95% of the usage is to and from work, a 10 minute 4.5 mile ride. I would hope this is enough to keep the battery up, but maybe not. The battery in my ZR-7 (same battery, also 2 years old) was better, but not by much.
It takes more than a 4.5 mile ride to keep the battery up. It will fade from full charge over some time as the battery gets a little more depleted after each run.
The price is right, and I can wire it into a battery tender extension. At least I know all the cars in the parking lot have cigarette lighter sockets
It would make more sense to use an automatic battery tender at home, if the bike is kept in a garage. The tender can then be plugged in after each run or once a week. My keyless ignition draws a tiny current even with the bike switched off, and this will flatten the battery in about two weeks of being stored, so I have fitted the Powerlet socket to the bike and modified the battery tender cable by swapping the battery connectors for a Powerlet plug. The bike gets plugged in if its going to lay idle for more than 2 days. Of course there's no need for you to do that, battery tenders come with a tail that attaches to the battery with a small connector so you can just plug right in, but the Powerlet socket has a few advantages for me.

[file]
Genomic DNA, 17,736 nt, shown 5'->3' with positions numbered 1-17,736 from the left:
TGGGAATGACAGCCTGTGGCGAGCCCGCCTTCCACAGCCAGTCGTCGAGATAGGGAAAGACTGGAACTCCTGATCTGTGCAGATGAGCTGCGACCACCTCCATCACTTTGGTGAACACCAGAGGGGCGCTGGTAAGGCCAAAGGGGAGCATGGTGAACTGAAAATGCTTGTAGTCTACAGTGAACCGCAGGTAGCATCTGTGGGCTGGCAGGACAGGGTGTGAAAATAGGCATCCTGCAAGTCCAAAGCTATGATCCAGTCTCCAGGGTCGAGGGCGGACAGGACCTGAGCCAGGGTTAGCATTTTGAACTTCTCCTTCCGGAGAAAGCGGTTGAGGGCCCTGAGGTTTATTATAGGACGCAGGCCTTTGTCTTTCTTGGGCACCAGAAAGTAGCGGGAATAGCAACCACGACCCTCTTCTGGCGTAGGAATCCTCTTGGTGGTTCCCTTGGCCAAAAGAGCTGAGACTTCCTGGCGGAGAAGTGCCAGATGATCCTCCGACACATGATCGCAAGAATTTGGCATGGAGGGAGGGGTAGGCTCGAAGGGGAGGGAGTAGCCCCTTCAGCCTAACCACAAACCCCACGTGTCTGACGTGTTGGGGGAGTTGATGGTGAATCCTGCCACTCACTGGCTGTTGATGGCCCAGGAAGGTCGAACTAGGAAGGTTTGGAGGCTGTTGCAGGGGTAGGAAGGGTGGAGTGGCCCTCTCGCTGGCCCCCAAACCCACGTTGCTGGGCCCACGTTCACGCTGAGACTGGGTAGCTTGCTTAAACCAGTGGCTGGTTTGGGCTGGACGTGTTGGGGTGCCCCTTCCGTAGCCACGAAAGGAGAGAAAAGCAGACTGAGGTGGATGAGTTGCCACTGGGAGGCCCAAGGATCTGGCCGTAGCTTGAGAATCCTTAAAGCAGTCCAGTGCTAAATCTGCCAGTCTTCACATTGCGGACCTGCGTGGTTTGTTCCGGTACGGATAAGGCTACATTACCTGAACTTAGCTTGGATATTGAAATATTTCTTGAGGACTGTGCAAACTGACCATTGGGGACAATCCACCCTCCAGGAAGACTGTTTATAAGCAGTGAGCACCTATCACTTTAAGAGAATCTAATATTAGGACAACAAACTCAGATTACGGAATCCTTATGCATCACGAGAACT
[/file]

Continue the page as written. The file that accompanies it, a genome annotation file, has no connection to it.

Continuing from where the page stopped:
There is also a couple of things you can do to preserve battery power so that the battery stays up for longer:
Change all lighting for LED, including the headlamp - especially the headlamp.
Fit a MOSFET regulator for more efficient charging.
Set the engine idle speed to 1100rpm so that the bike gets some charge at idle.
Fit a headlight control module, to keep the headlamp off until the engine has started.
You can also bypass the ECU low voltage threshold. Personally I'm not a fan of doing this but many people have done it without issue. The ECU provides the ground to the starter relay, and if the battery voltage falls below the threshold the ECU refuses to provide the ground and disables the starter. All that is needed is to disconnect the Yellow/Brown wire from the starter relay and replace it with a wire going straight to ground.
also came up with a great solution with no need to play with wiring, just a hole drilled into the starter relay and a button installed, to manually force the relay contacts together for 'emergency' starting.